Multitasking 9 Solid Reasons to Quit

Sudhir Bhatt
7 min readSep 20, 2022


Multitasking : eating and computing
image form Unsplash

Why is multitasking important? To save time and use our energies for so many different types of tasks. That means we think time as a commodity, our life energy is measured in time segments, whereas they are energy packets to be focused on our tasks. We want to take charge of our time in multitude.

As I was having my dinner — I was also watching my favourite TV program from Netflix. My eyes, tongue, my other faculties should help me enjoy the food but my eyes, brain, my mind is somewhere else. So, though I am having 2 experiences at a time, I am not completely enjoying both, to that extent — both are incomplete, surely, they will give me incomplete results.

Also, at the back of my mind I am just thinking about my credit card dues — another incomplete thing. By doing this frequently I have forced my senses to form habits of incomplete and shallow experiences. I am envious of my carpenter who eats while he eats and works while he works. How do I form this habit and what are the other harmful effects of this system?

Incomplete Experiences

By doing this we are creating a mixture if incomplete karma and we get results accordingly. Have you watched animals grazing? First, they take in the grass and then ruminate it. But all the time they are not just eating it or eating it, they are “be-ing” into it. For us, eating is a grand experience instead of being into it. We garnish, decorate, make its look so exciting that we get more and more pleasure from it, we must compare it to some other similar experience and then judge it as superior or inferior.

Are we really into eating? Think of it, if you did not have the vocabulary for what you perceive, how would you experience your food? Now go to your other daily experiences — your shower, you’re reading a book, playing with your children and then think what you are missing by doing multitasking during these activities.

Remember those experiences which gave you a deeper sense of peace and contentment, most of them will be those where you did not multitask. Human being is the only animal who does so many things at a time, without getting the full satisfaction from each experience.

There is another aspect to it, your reality is built with your thinking, acting and feeling moving in the same direction and in the same sense and with just a single intention. But while multitasking I aim to achieve so many things at a time, the quantity of achievement is there, but the depth is missing. My intention is running in multiple directions. Multitasking is a myth.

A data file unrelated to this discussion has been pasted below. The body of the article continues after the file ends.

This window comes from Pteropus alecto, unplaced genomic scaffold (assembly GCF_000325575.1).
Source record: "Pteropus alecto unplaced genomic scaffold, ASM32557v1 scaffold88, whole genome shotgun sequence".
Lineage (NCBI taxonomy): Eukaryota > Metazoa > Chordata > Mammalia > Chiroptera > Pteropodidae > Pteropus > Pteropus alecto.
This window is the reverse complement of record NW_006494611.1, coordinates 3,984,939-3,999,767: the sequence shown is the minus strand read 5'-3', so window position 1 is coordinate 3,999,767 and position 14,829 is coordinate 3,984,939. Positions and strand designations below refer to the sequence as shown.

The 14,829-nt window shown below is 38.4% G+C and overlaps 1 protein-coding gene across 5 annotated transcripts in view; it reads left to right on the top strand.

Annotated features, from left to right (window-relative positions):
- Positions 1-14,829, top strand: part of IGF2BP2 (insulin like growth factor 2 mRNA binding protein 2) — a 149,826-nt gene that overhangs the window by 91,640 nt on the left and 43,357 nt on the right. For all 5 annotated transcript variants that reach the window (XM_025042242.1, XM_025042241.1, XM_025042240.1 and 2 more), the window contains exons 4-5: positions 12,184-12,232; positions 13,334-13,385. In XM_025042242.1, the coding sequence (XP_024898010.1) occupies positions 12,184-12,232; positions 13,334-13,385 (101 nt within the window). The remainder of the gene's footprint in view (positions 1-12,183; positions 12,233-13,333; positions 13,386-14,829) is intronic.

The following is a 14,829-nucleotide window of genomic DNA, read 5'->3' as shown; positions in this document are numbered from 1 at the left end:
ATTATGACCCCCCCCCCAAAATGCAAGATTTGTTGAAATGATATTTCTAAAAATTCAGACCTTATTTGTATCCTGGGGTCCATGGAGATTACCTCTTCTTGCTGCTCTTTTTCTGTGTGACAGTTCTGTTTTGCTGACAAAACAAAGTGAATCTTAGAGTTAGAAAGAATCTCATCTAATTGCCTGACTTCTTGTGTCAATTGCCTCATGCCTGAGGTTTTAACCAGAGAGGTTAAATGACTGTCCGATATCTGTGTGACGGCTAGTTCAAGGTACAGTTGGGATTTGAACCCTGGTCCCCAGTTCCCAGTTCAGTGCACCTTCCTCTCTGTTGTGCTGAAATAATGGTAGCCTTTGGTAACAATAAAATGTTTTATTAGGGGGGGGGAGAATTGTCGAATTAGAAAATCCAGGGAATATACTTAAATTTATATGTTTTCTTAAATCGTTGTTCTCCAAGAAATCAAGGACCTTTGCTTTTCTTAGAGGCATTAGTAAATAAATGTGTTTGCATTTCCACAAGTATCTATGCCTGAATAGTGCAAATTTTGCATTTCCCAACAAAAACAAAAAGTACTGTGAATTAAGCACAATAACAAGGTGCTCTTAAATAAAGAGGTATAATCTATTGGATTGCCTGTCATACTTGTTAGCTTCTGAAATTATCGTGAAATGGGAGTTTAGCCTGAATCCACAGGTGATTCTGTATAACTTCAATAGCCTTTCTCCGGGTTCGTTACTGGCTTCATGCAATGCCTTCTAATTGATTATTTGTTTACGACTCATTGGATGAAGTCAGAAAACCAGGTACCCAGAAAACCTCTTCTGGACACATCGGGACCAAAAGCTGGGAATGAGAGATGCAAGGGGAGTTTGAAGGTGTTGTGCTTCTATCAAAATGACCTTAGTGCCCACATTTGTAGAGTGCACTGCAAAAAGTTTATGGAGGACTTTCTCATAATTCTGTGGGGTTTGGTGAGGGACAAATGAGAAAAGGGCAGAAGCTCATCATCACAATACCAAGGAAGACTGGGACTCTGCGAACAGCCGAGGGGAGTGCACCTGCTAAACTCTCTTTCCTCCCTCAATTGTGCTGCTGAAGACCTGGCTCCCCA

How do you interpret time while doing all this? Your mind is a creature of time, time is not a clock face or the seconds ticking by- it is the energy packet which helps you to complete your action. When these energy packets work for a single purpose — it defines an intention.

But while multitasking, in which direction is this intention going? Is not clearly defined. If my thought moves at the same speed as my body or vice versa I am focused, but with multi-tasking I am not concentrating. My thinking, feeling and body motion and internal processes are not synchronized. With this synchronicity I get my focus and a complete individual experience.

Some Examples of Multitasking

Eating while writing on PC or any device, watching TV while eating, talking on phone and eating, reading and eating. Computer multitasking is the most common occurrence.

Multitasking — Loses Focus

Multitasking — Image by Freepik

Reduces Focus (study published in the US National Library of Medicine).

Negative effects of Multitasking

“The myth that Multitasking is beneficial” is broken by all these researched and proven bad effects. Multitasking psychology has made me very skeptical about it. Habitually distractive employees are excited even by small insignificant stimulus — thus increasing their distractive tendencies. The temporal feeling is — look I can manage so many things at a time and achieve more in less time, but she loses the faculty to focus and thus increases stress.

It is a proven fact that the brain can effectively process only one or two concepts simultaneously. When two or more tasks are done at a time, the brain’s routine reaction is to reduce speed. What you get is less productivity in expectation of more. UCLA psychologists also found that multitasking badly affects one’s ability to learn.

Memory Impairment ( A 2009 study conducted by Stafford University).